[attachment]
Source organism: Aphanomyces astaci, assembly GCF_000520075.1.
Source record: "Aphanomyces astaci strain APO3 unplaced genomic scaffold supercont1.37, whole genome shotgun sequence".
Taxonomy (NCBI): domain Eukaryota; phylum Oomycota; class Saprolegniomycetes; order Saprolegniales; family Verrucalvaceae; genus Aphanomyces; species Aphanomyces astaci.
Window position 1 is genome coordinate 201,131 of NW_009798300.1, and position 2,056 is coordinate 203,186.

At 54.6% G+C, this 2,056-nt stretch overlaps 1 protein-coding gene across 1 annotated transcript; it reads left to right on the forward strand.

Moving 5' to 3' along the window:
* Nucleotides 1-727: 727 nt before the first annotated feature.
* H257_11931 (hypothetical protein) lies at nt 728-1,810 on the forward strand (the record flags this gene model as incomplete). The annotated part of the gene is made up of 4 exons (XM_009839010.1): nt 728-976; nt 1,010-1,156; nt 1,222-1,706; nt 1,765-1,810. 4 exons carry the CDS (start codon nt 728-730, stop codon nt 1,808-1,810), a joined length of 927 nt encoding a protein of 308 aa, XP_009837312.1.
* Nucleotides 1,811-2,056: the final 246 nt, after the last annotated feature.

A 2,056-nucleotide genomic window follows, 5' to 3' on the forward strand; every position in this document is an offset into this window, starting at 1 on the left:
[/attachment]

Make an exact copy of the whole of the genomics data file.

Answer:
Source organism: Aphanomyces astaci, assembly GCF_000520075.1.
Source record: "Aphanomyces astaci strain APO3 unplaced genomic scaffold supercont1.37, whole genome shotgun sequence".
Taxonomy (NCBI): domain Eukaryota; phylum Oomycota; class Saprolegniomycetes; order Saprolegniales; family Verrucalvaceae; genus Aphanomyces; species Aphanomyces astaci.
Window position 1 is genome coordinate 201,131 of NW_009798300.1, and position 2,056 is coordinate 203,186.

At 54.6% G+C, this 2,056-nt stretch overlaps 1 protein-coding gene across 1 annotated transcript; it reads left to right on the forward strand.

Moving 5' to 3' along the window:
* Nucleotides 1-727: 727 nt before the first annotated feature.
* H257_11931 (hypothetical protein) lies at nt 728-1,810 on the forward strand (the record flags this gene model as incomplete). The annotated part of the gene is made up of 4 exons (XM_009839010.1): nt 728-976; nt 1,010-1,156; nt 1,222-1,706; nt 1,765-1,810. 4 exons carry the CDS (start codon nt 728-730, stop codon nt 1,808-1,810), a joined length of 927 nt encoding a protein of 308 aa, XP_009837312.1.
* Nucleotides 1,811-2,056: the final 246 nt, after the last annotated feature.

A 2,056-nucleotide genomic window follows, 5' to 3' on the forward strand; every position in this document is an offset into this window, starting at 1 on the left: